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Palamara v. World Class Yachts, Inc.

District Court of Appeal of Florida, Fourth District
Sep 4, 2002
824 So. 2d 194 (Fla. Dist. Ct. App. 2002)

Summary

holding that defendant had been "personally served" when process server left process on defendant's door

Summary of this case from Coffin v. Brandau

Opinion

No. 4D01-3260.

May 29, 2002. Rehearing Denied September 4, 2002.

Appeal from the Circuit Court for the Seventeenth Judicial Circuit, Broward County, Leroy H. Moe, J.

James E. Brown, Jr. of Brown, Sharkey Associates, P.A., Pompano Beach, for appellant.

Ronald Payne, Fort Lauderdale, for appellee.


Appellant seeks review of a non-final order denying his motion to set aside a default. Although an order denying a motion to vacate a non-final order of default is not appealable, Tieche v. Fla. Physicians Ins. Reciprocal, 431 So.2d 287 (Fla. 5th DCA 1983), appellant asserts an argument that the court did not have jurisdiction over him because he was not properly served with notice. We address only that issue.

The trial court found that appellant had attempted to evade service by running away from the process server. There was evidence showing that, as the server attempted to serve appellant outside his place of business, appellant ran inside and would not come out. In addition, testimony showed that appellant was informed of the contents of the notice, that the notice was placed on the door through which appellant later came out, and that the appellant had picked the papers up. This evidence was sufficient to support the finding that appellant had been personally served. Olin Corp. v. Haney, 245 So.2d 669 (Fla. 4th DCA 1971); Liberman v. Commercial Nat'l Bank of Broward County, 256 So.2d 63 (Fla. 4th DCA 1971).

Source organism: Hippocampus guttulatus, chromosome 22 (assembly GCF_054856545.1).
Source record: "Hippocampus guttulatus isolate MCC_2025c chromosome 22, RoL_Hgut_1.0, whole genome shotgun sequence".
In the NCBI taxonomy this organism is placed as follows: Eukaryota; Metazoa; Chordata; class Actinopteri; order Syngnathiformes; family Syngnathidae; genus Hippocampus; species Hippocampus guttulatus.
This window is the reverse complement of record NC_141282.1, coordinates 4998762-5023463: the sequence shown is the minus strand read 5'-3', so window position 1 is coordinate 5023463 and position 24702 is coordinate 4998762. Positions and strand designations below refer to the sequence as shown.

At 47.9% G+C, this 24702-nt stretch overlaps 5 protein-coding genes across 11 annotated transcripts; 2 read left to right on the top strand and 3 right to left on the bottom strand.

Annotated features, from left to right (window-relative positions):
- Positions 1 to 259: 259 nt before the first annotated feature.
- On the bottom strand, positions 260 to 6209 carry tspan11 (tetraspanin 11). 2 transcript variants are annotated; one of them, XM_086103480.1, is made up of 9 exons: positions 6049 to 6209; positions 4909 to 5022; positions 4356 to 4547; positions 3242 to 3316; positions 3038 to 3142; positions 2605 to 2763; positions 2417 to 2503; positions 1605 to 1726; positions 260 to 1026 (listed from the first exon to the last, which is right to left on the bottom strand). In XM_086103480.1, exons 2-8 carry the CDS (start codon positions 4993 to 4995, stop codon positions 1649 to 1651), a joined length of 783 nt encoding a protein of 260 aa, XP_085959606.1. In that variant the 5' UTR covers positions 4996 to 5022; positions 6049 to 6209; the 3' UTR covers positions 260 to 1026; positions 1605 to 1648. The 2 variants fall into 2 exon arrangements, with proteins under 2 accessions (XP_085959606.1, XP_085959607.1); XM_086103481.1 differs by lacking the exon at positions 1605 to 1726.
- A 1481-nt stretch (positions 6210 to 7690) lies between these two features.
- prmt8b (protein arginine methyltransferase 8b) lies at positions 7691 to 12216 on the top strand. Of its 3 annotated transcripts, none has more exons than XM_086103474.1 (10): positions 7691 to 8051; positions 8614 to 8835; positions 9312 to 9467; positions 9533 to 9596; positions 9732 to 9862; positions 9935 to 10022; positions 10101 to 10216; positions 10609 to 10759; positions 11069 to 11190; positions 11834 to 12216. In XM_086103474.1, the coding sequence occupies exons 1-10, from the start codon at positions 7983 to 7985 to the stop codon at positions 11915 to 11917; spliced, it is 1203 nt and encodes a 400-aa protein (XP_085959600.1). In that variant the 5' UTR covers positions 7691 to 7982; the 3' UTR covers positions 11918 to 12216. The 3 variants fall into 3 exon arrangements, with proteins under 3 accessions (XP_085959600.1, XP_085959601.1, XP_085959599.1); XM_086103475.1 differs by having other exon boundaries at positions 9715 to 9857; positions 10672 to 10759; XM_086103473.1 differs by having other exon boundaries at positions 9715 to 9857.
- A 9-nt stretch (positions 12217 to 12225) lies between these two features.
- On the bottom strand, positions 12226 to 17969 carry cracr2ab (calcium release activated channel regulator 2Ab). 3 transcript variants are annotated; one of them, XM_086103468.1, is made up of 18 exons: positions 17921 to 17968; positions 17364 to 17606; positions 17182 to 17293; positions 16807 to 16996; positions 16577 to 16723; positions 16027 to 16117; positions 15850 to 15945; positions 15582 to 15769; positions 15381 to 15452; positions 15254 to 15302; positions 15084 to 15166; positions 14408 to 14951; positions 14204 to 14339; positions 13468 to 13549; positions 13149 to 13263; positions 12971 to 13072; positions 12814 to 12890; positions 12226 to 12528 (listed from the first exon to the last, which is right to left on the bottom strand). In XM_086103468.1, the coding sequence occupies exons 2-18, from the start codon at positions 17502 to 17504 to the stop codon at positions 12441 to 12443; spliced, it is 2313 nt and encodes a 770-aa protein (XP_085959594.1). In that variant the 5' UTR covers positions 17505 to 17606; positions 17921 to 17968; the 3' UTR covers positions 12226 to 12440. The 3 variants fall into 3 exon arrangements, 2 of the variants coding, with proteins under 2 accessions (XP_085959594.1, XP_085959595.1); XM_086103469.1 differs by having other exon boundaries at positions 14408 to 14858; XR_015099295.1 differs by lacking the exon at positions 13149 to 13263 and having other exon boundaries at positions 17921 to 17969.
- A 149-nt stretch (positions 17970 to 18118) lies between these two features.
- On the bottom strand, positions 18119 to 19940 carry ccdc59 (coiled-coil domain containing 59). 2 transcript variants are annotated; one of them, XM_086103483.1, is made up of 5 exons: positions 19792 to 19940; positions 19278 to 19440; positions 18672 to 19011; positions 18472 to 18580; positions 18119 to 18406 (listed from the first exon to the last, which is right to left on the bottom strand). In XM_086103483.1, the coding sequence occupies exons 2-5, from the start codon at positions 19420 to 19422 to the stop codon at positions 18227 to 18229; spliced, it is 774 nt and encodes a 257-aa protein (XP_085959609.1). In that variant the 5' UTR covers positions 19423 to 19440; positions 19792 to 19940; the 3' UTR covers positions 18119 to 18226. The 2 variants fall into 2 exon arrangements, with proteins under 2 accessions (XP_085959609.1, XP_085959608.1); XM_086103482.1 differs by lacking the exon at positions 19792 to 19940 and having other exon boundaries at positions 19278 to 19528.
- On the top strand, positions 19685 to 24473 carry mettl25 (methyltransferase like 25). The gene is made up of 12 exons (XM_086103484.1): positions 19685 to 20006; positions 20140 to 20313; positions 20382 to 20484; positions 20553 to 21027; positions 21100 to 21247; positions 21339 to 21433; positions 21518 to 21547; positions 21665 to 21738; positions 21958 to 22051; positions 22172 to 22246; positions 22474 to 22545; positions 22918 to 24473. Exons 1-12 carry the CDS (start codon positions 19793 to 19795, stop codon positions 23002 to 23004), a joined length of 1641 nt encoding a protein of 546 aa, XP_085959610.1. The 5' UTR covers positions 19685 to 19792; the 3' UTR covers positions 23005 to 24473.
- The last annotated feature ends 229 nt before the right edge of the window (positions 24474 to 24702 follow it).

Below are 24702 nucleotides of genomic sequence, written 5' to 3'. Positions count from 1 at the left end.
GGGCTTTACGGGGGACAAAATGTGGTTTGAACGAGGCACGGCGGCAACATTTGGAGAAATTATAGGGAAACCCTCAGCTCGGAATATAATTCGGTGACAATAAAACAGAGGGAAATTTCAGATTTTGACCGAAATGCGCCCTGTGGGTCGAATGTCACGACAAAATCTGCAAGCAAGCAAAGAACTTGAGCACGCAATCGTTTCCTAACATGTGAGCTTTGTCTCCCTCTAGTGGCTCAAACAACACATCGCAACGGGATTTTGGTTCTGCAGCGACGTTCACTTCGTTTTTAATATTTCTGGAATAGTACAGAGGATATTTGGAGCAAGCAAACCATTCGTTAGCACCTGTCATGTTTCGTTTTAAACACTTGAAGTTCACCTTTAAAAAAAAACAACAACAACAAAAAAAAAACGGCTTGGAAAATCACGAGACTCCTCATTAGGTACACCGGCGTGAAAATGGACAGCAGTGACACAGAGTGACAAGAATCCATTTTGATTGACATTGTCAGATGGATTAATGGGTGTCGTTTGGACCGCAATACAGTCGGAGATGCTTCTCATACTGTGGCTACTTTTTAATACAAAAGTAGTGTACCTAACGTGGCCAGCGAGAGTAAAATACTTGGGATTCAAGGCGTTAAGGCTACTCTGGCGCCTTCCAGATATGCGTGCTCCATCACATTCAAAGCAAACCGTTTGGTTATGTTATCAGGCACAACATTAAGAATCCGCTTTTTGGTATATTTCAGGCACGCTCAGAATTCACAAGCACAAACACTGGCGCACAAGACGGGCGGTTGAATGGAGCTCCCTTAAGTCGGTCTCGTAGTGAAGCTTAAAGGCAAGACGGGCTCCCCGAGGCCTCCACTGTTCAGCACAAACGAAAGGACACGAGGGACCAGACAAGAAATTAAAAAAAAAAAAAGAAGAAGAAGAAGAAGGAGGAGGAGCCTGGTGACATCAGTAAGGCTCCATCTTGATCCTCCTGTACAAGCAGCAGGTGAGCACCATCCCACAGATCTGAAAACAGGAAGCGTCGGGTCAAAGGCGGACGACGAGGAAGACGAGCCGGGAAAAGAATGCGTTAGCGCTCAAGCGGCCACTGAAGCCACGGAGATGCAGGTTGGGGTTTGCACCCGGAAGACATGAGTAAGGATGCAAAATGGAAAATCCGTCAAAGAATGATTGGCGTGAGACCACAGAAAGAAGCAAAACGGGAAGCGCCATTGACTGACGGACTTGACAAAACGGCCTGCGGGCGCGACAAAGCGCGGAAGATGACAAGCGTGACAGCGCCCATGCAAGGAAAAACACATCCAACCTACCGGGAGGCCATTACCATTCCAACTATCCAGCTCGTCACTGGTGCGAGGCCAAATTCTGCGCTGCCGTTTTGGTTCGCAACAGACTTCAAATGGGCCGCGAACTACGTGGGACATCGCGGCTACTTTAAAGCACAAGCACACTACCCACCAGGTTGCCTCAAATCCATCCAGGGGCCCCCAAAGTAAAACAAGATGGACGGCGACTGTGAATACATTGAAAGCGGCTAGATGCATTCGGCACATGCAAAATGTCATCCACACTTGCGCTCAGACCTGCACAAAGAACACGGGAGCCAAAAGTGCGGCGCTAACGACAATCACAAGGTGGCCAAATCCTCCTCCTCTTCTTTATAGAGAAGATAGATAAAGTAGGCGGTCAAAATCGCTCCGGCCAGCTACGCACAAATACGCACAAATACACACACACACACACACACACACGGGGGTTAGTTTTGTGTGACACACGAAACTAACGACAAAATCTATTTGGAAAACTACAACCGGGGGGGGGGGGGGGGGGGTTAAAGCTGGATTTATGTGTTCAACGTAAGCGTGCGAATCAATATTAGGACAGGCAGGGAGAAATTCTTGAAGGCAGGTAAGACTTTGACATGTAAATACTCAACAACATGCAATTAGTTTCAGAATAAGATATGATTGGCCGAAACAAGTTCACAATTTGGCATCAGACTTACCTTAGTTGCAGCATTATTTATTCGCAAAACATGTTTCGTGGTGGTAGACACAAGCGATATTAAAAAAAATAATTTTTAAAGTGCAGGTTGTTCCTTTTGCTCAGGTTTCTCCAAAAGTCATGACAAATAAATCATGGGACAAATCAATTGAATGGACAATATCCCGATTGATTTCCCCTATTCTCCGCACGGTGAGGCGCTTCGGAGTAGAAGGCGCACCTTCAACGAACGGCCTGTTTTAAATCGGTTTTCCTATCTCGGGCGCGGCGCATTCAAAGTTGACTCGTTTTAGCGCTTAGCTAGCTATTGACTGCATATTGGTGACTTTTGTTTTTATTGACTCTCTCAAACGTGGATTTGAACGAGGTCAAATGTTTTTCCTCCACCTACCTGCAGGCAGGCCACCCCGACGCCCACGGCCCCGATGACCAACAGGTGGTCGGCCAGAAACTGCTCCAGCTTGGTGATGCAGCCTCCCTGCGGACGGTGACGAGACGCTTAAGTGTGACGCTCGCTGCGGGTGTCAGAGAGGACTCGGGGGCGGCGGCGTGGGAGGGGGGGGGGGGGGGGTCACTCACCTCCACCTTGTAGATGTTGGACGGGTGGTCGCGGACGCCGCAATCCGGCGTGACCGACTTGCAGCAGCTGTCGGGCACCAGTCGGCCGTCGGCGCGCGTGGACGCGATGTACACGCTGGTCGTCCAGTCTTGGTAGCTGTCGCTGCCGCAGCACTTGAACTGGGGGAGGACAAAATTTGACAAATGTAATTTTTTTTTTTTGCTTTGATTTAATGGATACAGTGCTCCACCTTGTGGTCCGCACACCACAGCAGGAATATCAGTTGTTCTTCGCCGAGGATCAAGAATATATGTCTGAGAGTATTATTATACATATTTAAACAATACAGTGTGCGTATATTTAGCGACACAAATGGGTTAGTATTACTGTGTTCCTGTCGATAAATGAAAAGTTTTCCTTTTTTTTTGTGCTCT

We do not, as we indicated earlier, have jurisdiction to review any of the other issues concerning the non-final order of default. Tieche. Affirmed.

FARMER, KLEIN and MAY, JJ., concur.


Summaries of

Palamara v. World Class Yachts, Inc.

District Court of Appeal of Florida, Fourth District
Sep 4, 2002
824 So. 2d 194 (Fla. Dist. Ct. App. 2002)

holding that defendant had been "personally served" when process server left process on defendant's door

Summary of this case from Coffin v. Brandau

upholding a default judgment when the server attempted to serve appellant outside his place of business, appellant ran inside and would not come out, appellant was informed of the contents of the notice, the notice was placed on the door through which appellant later came out, and appellant later retrieved the papers

Summary of this case from U.S. S.E.C. v. Reinhard

In Palamara v. World Class Yachts, Inc., 824 So. 2d 194, 194-95 (Fla. App. 2002), the Florida appeals court stated: "The trial court found that appellant had attempted to evade service by running away from the process server.

Summary of this case from Bove v. Bove
Case details for

Palamara v. World Class Yachts, Inc.

Case Details

Full title:Ron PALAMARA, Appellant, v. WORLD CLASS YACHTS, INC., Appellee

Court:District Court of Appeal of Florida, Fourth District

Date published: Sep 4, 2002

Citations

824 So. 2d 194 (Fla. Dist. Ct. App. 2002)

Citing Cases

Coffin v. Brandau

The cases cited did not involve a restraining order for repeat violence. See Top Dollar Pawn Too, Inc. v.…

U.S. S.E.C. v. Reinhard

Where, as here, the person to be served answers the door and then retreats into his residence, only to find…